EARTHWORKS

When government fails, people near fracking are left with few choices

Sharon Wilson's avatar
By Sharon Wilson

October 18, 2013

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When fracking happens there are documented impacts to people and the environment. 

This pattern repeats itself all across the United States and the globe.

Rather than addressing the problems, industry responds by using the same tactics used by the tobacco industry

Simply put: We the People are distant second priority to maximizing oil and gas production and profits. No one illustrates this point better than industry insiders themselves.

This pattern leaves the public with few choices but to move, live with contamination or fight back. But not everyone wants to or is able to move and no one wants to live with contamination.

More and more people are starting to fight back against fracking.

This list of areas that have banned fracking has not been updated since early summer but areas passing bans and moratoria continue to grow.

Protests have halted or delayed fracking in many areas including Romania where protests caused Chevron to back off!

Chevron said Thursday it has suspended searching for shale gas in northeast Romania following protests in the capital and the local area against fracking.

In Canada, a First Nation peaceful anti-fracking protest turned violent thanks to police (and military) brutality.

Canada Sends Armed Paramilitaries to Clear Fracking Protest (VIDEO)

Canadian authorities on Thursday sent armed paramilitaries wearing camouflage and carrying high-powered rifles to clear out a group of anti-fracking protesters who’ve blockaded a gas exploration site since Sept. 30, area media reported.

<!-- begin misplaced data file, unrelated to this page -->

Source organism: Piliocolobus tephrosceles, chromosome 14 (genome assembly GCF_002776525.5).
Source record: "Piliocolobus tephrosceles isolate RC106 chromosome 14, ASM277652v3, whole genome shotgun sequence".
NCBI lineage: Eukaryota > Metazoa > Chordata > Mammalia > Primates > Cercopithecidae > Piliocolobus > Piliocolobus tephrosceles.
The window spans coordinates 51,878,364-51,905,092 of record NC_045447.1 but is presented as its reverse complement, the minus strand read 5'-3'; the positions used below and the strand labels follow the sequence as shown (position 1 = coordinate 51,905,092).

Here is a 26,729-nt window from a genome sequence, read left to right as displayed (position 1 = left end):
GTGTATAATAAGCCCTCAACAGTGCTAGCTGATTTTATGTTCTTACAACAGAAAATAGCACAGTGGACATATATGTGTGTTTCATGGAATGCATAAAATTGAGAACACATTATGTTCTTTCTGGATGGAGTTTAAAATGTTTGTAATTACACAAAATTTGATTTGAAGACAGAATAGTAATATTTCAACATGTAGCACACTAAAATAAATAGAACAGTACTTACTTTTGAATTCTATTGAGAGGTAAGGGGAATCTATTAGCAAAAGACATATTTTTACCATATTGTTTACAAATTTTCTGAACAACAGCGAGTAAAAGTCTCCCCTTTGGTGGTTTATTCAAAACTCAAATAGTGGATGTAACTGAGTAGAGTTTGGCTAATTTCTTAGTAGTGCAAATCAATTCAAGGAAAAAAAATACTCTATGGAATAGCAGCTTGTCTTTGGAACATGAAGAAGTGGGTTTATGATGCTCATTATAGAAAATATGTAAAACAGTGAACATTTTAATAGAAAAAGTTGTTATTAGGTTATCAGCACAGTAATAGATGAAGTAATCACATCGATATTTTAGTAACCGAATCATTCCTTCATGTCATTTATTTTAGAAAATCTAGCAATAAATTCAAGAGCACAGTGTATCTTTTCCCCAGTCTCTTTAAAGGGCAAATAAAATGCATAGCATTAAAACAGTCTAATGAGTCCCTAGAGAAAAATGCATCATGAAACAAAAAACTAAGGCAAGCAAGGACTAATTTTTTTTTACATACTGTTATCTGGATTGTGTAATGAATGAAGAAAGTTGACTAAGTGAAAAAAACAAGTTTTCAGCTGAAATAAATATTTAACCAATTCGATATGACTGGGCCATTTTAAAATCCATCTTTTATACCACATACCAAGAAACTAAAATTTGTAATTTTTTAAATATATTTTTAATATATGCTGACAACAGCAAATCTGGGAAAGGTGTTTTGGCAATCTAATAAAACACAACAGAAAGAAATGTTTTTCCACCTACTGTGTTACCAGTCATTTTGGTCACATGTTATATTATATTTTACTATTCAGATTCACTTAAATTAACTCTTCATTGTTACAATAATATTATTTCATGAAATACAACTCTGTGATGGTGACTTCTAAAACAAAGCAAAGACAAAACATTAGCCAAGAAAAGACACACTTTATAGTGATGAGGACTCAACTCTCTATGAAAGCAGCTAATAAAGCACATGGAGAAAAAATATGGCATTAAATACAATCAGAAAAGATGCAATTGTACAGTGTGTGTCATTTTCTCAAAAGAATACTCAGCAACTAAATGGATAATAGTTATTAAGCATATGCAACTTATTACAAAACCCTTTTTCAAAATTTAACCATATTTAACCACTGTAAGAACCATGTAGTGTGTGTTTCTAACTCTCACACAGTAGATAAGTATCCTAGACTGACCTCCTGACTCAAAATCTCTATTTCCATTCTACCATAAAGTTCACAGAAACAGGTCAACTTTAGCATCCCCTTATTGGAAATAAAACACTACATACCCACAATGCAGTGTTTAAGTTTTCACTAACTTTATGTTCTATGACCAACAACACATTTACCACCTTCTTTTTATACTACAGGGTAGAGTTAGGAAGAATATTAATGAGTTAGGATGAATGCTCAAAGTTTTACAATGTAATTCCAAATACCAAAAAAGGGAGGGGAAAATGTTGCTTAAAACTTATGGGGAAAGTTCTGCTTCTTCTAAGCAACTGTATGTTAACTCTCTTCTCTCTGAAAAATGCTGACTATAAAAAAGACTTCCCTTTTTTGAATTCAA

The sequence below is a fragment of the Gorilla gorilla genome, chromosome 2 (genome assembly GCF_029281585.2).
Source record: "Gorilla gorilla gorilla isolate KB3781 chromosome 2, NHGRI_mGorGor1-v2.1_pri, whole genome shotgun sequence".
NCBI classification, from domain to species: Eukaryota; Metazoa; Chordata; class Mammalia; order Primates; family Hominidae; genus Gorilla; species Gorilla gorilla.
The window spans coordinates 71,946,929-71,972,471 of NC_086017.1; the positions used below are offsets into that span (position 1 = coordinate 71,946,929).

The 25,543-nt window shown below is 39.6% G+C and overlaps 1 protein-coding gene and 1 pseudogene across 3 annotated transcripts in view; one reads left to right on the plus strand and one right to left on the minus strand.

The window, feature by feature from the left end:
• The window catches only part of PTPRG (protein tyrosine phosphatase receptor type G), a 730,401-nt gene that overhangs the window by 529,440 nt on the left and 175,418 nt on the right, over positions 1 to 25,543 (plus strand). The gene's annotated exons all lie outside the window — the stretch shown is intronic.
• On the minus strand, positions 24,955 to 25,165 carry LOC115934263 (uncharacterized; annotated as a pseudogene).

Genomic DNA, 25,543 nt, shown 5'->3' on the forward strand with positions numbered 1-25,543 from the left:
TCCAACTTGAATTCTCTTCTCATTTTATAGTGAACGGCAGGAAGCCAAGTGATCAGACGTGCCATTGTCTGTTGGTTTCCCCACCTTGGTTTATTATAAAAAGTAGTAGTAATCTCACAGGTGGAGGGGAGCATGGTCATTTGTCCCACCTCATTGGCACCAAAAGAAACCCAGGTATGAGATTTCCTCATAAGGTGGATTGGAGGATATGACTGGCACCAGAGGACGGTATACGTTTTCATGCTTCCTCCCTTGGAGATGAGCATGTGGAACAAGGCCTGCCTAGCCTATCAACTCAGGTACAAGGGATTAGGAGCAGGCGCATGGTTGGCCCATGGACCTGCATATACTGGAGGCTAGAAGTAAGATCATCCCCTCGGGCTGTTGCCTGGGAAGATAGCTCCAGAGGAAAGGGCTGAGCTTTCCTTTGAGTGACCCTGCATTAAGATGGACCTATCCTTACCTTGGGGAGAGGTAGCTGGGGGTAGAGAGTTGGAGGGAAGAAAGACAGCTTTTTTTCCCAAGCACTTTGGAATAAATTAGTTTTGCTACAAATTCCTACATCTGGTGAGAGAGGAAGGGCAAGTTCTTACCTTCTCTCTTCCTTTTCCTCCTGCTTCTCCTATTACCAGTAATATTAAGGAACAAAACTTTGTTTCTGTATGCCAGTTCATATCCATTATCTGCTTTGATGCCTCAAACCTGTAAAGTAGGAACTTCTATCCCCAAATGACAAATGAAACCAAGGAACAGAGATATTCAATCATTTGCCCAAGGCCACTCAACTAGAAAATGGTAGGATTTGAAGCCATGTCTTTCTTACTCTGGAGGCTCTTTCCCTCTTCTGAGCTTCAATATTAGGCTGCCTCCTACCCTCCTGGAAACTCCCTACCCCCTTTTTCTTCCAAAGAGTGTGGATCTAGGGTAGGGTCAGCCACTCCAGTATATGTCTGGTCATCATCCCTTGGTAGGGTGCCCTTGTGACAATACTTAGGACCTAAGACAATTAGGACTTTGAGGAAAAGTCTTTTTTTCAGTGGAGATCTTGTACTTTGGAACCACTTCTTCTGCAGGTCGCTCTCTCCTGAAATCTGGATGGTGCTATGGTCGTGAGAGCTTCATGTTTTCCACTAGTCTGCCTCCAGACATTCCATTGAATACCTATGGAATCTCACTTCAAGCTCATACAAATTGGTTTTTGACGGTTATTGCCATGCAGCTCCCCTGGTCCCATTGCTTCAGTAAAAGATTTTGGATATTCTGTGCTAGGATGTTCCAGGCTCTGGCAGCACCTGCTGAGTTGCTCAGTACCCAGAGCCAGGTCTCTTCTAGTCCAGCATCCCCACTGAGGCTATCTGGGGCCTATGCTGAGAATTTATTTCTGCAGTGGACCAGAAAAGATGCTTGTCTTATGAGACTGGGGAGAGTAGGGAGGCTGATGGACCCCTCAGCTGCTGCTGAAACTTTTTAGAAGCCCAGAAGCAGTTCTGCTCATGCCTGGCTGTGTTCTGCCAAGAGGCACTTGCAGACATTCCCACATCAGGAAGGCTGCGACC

The blockade was being manned by members of the indigenous Elsipogtog Mi’kmaq First Nation, the Acadians and the Anglophones, who banded together with local activists to prevent a gas exploration project in New Brunswick from going forward. The company behind the project is SWN Resources Canada, a subsidiary of Houston-based SWN Energy.

Shots were fired, children were pepper-sprayed, there were numerous violent clashes, 40 people were arrested, and vehicles owned by the Texas company were burned.

According to video interviews, the protestors were seeking more information about fracking and reassurances that their water would not be contaminated. They wanted an environmental assessment.

This Al Jazeera report, First Nations clash with police at anti-fracking protest, has a number of photos including screen shots of tweets. One reporter tweeted an offensive racial slur uttered by one of the police.

The response to the brutality: Clash with native protesters in New Brunswick sparks solidarity protests.

Industry has openly declared war on the communities, calling us insurgents and using military tactics against us. So, I guess the answer to the question asked recently on EarthBlog, Are we at war?, is fairly obvious.

Tagged with: protest, paramilitary, new brunswick, indigenous, human rights, fracking, fpic

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